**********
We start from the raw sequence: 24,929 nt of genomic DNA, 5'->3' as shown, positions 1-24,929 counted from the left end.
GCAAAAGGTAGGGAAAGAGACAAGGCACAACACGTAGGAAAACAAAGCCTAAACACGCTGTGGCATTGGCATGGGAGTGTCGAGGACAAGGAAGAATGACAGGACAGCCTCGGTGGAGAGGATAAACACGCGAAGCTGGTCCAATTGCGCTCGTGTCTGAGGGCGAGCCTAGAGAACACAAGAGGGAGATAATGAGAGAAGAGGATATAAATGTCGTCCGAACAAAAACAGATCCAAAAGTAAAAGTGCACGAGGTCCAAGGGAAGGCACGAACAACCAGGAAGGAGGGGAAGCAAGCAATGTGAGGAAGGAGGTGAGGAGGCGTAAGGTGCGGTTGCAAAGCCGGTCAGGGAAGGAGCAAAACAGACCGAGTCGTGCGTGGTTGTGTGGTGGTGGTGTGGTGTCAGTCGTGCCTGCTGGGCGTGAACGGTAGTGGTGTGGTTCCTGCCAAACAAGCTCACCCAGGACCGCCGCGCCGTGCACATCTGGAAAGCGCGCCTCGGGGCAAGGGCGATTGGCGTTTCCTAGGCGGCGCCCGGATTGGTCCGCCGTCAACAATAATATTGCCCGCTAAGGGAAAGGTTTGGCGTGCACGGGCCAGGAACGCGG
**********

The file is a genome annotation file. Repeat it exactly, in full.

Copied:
We start from the raw sequence: 24,929 nt of genomic DNA, 5'->3' as shown, positions 1-24,929 counted from the left end.
GCAAAAGGTAGGGAAAGAGACAAGGCACAACACGTAGGAAAACAAAGCCTAAACACGCTGTGGCATTGGCATGGGAGTGTCGAGGACAAGGAAGAATGACAGGACAGCCTCGGTGGAGAGGATAAACACGCGAAGCTGGTCCAATTGCGCTCGTGTCTGAGGGCGAGCCTAGAGAACACAAGAGGGAGATAATGAGAGAAGAGGATATAAATGTCGTCCGAACAAAAACAGATCCAAAAGTAAAAGTGCACGAGGTCCAAGGGAAGGCACGAACAACCAGGAAGGAGGGGAAGCAAGCAATGTGAGGAAGGAGGTGAGGAGGCGTAAGGTGCGGTTGCAAAGCCGGTCAGGGAAGGAGCAAAACAGACCGAGTCGTGCGTGGTTGTGTGGTGGTGGTGTGGTGTCAGTCGTGCCTGCTGGGCGTGAACGGTAGTGGTGTGGTTCCTGCCAAACAAGCTCACCCAGGACCGCCGCGCCGTGCACATCTGGAAAGCGCGCCTCGGGGCAAGGGCGATTGGCGTTTCCTAGGCGGCGCCCGGATTGGTCCGCCGTCAACAATAATATTGCCCGCTAAGGGAAAGGTTTGGCGTGCACGGGCCAGGAACGCGG